The Emerging Criminal War on Sex Offenders
Corey Rayburn Yung
University of Kansas School of Law
August 16, 2009
Harvard Civil Rights: Civil Liberties Law Review (CR-CL), Vol. 45, p. 435, 2010
This article addresses four central questions. First, what is the difference between normal law enforcement policy and a “war” on crime? Second, assuming such a line can be discerned, has the enactment of the Adam Walsh Child Protection and Safety Act (“AWA”) in combination with other sex offender laws triggered a transition to a criminal war on sex criminals? Third, if such a criminal war is emerging, what will be the likely effects of such a transition? Fourth, if such a criminal war is emerging with substantial negative consequences, how can it be stopped?
By reviewing America’s history of criminal wars, primarily the War on Drugs, the article identifies three essential characteristics of a criminal war: marshalling of resources, myth creation, and exception making. It concludes that the federalization of sex offender policy brought about by the AWA has turned what was conventional law enforcement into a nascent criminal war on sex crimes. This change can have repercussions as substantial as the drug war has had on American criminal justice and society.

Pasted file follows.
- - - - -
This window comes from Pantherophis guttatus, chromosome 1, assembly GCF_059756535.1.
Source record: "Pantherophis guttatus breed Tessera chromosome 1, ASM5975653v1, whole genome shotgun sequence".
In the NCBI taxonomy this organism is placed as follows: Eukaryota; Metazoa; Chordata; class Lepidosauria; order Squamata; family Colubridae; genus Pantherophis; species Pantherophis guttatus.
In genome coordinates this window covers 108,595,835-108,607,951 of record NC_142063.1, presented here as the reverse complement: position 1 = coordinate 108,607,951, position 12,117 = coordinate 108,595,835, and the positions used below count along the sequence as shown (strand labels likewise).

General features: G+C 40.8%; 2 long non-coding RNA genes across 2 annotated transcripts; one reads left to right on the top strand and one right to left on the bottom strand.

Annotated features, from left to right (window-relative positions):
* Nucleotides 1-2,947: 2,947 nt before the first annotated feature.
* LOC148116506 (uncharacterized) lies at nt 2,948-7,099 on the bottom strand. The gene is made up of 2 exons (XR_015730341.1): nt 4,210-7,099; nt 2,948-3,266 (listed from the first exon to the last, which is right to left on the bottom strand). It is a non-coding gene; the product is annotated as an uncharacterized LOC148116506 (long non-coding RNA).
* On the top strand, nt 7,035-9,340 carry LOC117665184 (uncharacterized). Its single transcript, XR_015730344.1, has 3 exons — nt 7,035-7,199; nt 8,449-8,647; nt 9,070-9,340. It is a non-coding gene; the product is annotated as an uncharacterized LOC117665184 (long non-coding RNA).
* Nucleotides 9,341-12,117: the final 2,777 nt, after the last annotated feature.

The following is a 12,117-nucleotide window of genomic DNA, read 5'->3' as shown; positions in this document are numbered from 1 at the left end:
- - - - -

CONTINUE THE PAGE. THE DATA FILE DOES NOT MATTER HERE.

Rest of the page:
Number of Pages in PDF File: 48
Keywords: sex offenders, criminal justice, war on drugs, war on crime, Adam Walsh, commerce clause, ex post facto clause, due process, confrontation clauseAccepted Paper Series
Date posted: August 18, 2009 ; Last revised: November 2, 2011
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